Many of us are drawn to yoga for its physical benefits and have derived much from them. However, at its root yoga is a practice that develops flexibility, strength, and resilience of the mind and consciousness. These past few months we’ve been exploring the eight-fold path outlined in the Yoga Sutras of Patanjali, and the guiding philosophy they present to help us make our way through the world more at peace with ourselves and those around us.
Yoga teacher Judith Hanson Lasater states, “We often learn the eight limbs one by one, but it’s helpful to remember that each step on the path is part of an integrated whole, more hologram than linear route. Once they are learned, the limbs are to be practiced and lived together.” The first two limbs are the yamas and niyamas, restraints and observances, attitudes that we can cultivate that lead us away from suffering and toward contentment.
This month at Breathe we will be focusing on the fifth yama, aparigraha, the tenant of non-possessiveness. Aparigraha asks us to not cling to things of this world. The belief is that all things come and go and holding onto things will only lead to suffering. Like the previous yamas, aparigraha has an expansive and contemplative meaning. Aparigraha is sometimes translated as non-hoarding or non-greed, and in its simplest form it asks us to not be greedy. However it’s also interpreted as non-grasping and non-attachment. In a more profound sense, aparigraha is instructing us to let go of our attachment to everything, and be okay with it.
Practicing Aparigraha is a life-long endeavor, much like yoga itself. Step by step, we can begin by letting go of some physical stuff, purging, donating objects that would better serve someone else. Then, we can let go of our attachments to certain ideas or beliefs, allowing for the ideas and opinions of others. Maybe we let go of expectation and anticipation, greatly reducing our personal stress. Then the bigger stuff won’t seem so overwhelming. Practicing non-attachment is truly liberating. When we let go of attachments, we lay ourselves wide open to receive the abundance that is always available to us.
We invite you to join us in bringing more awareness to the practice of non-attachment this month (and beyond). Here are a few ways to get started:
—Assess your belongings and if you are still grasping onto things that you no longer use or value, then consider cleaning out and donating some items. Instead of owning our possessions, quite often they own us. If we have excess, then it is most likely better served with someone who would really value having it.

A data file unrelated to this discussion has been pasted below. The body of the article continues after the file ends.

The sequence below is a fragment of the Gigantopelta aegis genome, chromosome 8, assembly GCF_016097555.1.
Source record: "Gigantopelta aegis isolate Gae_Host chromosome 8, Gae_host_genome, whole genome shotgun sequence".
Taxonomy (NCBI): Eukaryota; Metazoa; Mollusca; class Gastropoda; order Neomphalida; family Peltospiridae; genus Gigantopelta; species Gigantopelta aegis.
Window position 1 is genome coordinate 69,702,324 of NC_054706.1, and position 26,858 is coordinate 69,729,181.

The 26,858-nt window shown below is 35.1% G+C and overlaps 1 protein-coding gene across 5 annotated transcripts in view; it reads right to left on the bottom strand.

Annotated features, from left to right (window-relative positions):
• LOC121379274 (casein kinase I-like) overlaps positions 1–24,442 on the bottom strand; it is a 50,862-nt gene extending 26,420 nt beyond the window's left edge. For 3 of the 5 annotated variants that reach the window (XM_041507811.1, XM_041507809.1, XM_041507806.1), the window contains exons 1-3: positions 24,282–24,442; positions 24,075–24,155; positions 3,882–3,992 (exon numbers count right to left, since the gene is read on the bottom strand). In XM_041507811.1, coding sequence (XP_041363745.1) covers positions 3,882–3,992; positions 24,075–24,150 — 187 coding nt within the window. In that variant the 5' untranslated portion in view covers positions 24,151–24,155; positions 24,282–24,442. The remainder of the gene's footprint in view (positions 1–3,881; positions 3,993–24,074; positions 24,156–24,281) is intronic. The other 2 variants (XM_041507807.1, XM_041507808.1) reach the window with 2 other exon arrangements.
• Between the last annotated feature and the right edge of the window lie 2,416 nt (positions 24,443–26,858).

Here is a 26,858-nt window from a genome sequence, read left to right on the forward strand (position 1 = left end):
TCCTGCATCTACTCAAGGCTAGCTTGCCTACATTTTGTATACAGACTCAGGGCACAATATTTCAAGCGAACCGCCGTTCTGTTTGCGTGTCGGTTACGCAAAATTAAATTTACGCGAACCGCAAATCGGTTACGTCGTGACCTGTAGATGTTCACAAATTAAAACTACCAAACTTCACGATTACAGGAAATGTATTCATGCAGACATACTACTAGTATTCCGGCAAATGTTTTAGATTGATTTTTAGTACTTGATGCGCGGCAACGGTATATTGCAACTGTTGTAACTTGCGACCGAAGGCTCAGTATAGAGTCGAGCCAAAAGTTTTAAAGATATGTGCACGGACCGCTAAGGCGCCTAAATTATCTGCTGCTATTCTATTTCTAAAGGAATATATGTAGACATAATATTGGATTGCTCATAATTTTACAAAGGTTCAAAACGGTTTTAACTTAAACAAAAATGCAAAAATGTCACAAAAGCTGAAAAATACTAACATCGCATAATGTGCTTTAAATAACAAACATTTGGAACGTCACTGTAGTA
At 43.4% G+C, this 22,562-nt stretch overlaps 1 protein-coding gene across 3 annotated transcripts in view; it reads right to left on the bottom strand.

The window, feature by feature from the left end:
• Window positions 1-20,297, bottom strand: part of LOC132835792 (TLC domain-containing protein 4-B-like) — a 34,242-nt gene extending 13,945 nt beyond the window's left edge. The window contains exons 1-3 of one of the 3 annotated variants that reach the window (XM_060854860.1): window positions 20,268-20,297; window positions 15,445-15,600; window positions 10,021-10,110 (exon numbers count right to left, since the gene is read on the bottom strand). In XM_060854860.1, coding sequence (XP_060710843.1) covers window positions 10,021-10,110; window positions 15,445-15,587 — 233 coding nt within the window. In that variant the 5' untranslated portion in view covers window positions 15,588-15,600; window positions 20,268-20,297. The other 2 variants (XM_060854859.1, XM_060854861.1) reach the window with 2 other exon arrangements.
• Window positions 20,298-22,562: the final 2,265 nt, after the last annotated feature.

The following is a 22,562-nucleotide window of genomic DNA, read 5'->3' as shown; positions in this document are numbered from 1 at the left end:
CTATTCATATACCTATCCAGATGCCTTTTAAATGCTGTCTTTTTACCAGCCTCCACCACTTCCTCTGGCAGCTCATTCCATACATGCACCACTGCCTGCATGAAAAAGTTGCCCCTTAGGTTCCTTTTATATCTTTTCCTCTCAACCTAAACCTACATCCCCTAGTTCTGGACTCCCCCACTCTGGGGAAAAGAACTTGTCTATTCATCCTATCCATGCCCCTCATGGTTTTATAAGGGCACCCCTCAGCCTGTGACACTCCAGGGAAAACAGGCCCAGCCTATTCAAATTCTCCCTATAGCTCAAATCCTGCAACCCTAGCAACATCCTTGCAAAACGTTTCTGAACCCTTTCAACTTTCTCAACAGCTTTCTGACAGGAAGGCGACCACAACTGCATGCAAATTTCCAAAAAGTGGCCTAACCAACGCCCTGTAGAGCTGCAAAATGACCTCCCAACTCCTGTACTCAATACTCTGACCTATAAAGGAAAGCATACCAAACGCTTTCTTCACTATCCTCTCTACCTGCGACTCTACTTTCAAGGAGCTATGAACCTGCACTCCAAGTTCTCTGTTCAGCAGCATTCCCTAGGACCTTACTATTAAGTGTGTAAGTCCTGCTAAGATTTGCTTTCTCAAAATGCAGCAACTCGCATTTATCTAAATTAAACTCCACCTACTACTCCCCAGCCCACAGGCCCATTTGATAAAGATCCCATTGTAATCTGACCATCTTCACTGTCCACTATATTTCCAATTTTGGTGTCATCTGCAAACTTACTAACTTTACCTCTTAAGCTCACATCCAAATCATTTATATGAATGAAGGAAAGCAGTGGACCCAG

—Love your body unconditionally, without attachment. Everyday we are embodying the gradual process of change, aging. While it’s important to maintain and care for your body, and yoga practice helps with this, it’s also important to let go of attachment to physical appearance and capabilities, which ultimately will change for all of us.
—Let your thoughts flow. Mental attachments can create stress, and trying to repel them becomes a struggle. The idea of using our mind more skillfully is at the heart of yoga’s origins. The practice of meditation isn’t necessarily letting go of thoughts, but rather watching them with curiosity and from an observing perspective. If you’re feeling attached to thoughts and ideas, observe your breathe and just as easy and the breath comes and goes, allow your mind to relax and go with the flow.
—Plan, set goals, work toward those goals, but let go of the outcome. Allow your goals and ambitions to evolve organically, which will likely bring more rewards than forcing it to be what you originally imagined.
—Practice acceptance in your relationships. Let people be who there are, without trying to grasp to who you thought they once were or who you expect them to be. This may not be as easy as it sounds. People are dynamic and we sometimes cling to ideas of how we want our relationships instead of loving them for who they are in the moment and letting them naturally evolve.
Letting go of attachment can open us up to be more free and at ease as we move through our life. “The only problem we have is wanting things to be different than the way they are.” -Yogi Amrit Desai Do your best to soften and accept the things you cannot change, while moving towards your best life with non attachment and without grasping.
For continued reading on how to practice aparigraha check out this article.